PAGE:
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Archive for May 2007

left hook

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A nice piece on the future of the left and the “social state” from Zygmunt Bauman in the journal Soundings (not a journal that I’ve seen before… but it looks interesting…) I’ll give away the end:

Contrary to the assumption of ‘third way’ advocates, loyalty to the social state tradition and an ability to modernise swiftly – with little or no damage to social cohesion and solidarity – need not be at loggerheads. On the contrary, as the social democratic practice of our Nordic neighbours has demonstrated, the pursuit of a more socially cohesive society is the necessary precondition for modernisation by consent. The Scandinavian pattern is anything but a relic of the past. Just how topical and alive its underlying principles are, and how strong its possibilities for inspiring human imagination and action, is demonstrated by the recent triumphs of emergent or resurrected social states in Venezuela, Bolivia, Brazil and Chile. Gradually yet indefatigably they are changing the political likeness and popular mood of the Western Hemisphere. They bear the hallmarks of that ‘left hook’ with which, as Walter Benjamin pointed out, all truly decisive blows in human history tend to be delivered. And though this is a truth that is hard to perceive in a Britain that is sunk in the murky dusk of the Blairist era, it is the truth nevertheless.

Still, aren’t both Sweden and Denmark currently run by center-right liberalizing governments? Shouldn’t we be anxious that the Scandinavians themselves are starting to feel that the “Scandinavian pattern” is a relic of the past?

UPDATE: Uh oh…

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May 14, 2007 at 11:11 pm

neither ads nor products

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Sorry that I’ve been off my pace lately here. More is coming, I promise. But it might not be immediately. I have a very large and time-sensitive writing project that I need to bring to some sort of a firm stop by Wednesday or so. And there’s – of course – all the end of semester wrapping-up to do. And then I’ll be on vacation for two weeks. Which takes us to the beginning of June. If I can get access and time, I’ll likely throw some stuff up while I’m away…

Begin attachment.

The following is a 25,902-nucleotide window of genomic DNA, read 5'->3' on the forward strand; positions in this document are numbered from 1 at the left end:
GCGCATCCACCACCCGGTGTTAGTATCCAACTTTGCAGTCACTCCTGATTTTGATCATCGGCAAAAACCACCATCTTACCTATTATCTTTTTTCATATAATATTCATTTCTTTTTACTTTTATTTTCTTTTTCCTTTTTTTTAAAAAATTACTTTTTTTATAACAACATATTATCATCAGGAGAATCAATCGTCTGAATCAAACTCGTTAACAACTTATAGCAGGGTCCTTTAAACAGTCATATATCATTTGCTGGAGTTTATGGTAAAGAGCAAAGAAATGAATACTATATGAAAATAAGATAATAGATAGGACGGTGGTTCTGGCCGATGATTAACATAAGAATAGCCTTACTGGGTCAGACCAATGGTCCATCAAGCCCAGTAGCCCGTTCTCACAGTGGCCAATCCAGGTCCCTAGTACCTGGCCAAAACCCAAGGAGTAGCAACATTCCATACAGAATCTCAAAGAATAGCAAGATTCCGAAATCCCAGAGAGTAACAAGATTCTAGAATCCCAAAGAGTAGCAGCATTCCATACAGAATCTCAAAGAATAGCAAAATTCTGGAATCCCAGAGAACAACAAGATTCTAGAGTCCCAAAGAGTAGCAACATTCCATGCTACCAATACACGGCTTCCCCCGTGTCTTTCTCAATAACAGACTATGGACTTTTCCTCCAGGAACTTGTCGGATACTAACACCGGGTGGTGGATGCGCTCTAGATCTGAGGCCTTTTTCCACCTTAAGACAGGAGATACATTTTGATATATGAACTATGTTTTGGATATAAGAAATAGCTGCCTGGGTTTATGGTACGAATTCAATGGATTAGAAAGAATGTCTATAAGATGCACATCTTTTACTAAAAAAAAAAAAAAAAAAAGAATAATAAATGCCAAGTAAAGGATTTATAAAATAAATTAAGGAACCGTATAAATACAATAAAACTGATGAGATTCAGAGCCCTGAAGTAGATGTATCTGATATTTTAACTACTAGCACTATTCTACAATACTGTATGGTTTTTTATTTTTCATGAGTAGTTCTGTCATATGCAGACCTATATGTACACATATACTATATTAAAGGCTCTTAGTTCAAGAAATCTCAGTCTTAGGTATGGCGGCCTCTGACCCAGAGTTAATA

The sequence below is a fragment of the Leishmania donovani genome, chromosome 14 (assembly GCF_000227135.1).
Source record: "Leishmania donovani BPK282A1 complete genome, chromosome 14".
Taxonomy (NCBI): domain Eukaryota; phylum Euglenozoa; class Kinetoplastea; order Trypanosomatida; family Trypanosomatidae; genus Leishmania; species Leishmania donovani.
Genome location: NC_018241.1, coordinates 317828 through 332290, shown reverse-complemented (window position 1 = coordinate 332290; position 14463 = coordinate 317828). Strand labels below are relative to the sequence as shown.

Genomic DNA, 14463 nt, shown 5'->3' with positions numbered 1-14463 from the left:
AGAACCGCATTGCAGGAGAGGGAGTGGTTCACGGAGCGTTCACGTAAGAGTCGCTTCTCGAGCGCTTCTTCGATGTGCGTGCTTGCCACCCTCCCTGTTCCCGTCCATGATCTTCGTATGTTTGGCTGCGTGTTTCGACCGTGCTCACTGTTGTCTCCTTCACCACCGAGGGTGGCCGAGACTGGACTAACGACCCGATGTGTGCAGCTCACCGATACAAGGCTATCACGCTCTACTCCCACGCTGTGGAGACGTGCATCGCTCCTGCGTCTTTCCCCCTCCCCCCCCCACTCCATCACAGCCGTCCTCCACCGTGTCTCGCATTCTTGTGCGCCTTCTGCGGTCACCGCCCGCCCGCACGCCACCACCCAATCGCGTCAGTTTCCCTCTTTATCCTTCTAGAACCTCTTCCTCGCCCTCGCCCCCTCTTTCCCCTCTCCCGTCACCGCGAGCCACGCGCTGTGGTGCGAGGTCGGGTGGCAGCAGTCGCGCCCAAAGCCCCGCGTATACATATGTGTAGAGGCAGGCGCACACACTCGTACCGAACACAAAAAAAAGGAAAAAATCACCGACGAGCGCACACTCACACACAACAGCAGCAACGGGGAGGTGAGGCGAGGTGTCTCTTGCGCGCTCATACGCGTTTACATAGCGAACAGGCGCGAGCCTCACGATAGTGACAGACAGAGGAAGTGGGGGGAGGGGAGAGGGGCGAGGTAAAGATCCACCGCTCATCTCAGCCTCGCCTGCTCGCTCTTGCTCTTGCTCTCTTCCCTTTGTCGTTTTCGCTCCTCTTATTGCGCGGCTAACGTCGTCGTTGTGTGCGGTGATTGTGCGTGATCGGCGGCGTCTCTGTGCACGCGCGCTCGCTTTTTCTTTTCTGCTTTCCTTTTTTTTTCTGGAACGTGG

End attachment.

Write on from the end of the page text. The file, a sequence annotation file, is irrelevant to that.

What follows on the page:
Just don’t give up on me – I’ll be back.

For now, you can go visit the little conflagration I’ve started over on LS….

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May 14, 2007 at 12:38 am

Posted in housekeeping

a miracle!

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For the first time ever, I agree with a Brad Delong post.

I should have bought a lottery ticket tonight.

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May 9, 2007 at 12:22 pm

Posted in modernism

the other modernism

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So you end up broken in half, as a student of modernism, by the split in the period and in its emblematic works. On the one hand, the hyper-psychologized dystopias of individual complexity and political ineffability. On the other, the union of form and function under a banner of progress (even real progress). The former is the reflexive stance of the modernist literary text; the later, of modernist architecture and design. Think Joyce vs. Corbusier. Woolf vs. Niemeyer, Kafka vs. Tiege. You find the architectural / progressive motif more attractive – more potentially useful today – as a seed for revivification. But, on the other hand, you work with literature – this is what you do for a living.

It is tough to mine the latter from the former, the simple from the complex, the beautiful utility from the gratingly indifferent. It is tough to find, in short, the other modernism in literary texts. After all, literature doesn’t love hopeful contentment, and work (vs. dark dreamlife) toward that end – and most of all, it does not love utopia, whether actual or anticipated, whether exuberant or fadedly just OK.

Or maybe it’s just you, er, that is, me, as Owen Hatherley has found it hiding in plain sight in a J.G. Ballard’s Vermilion Sands.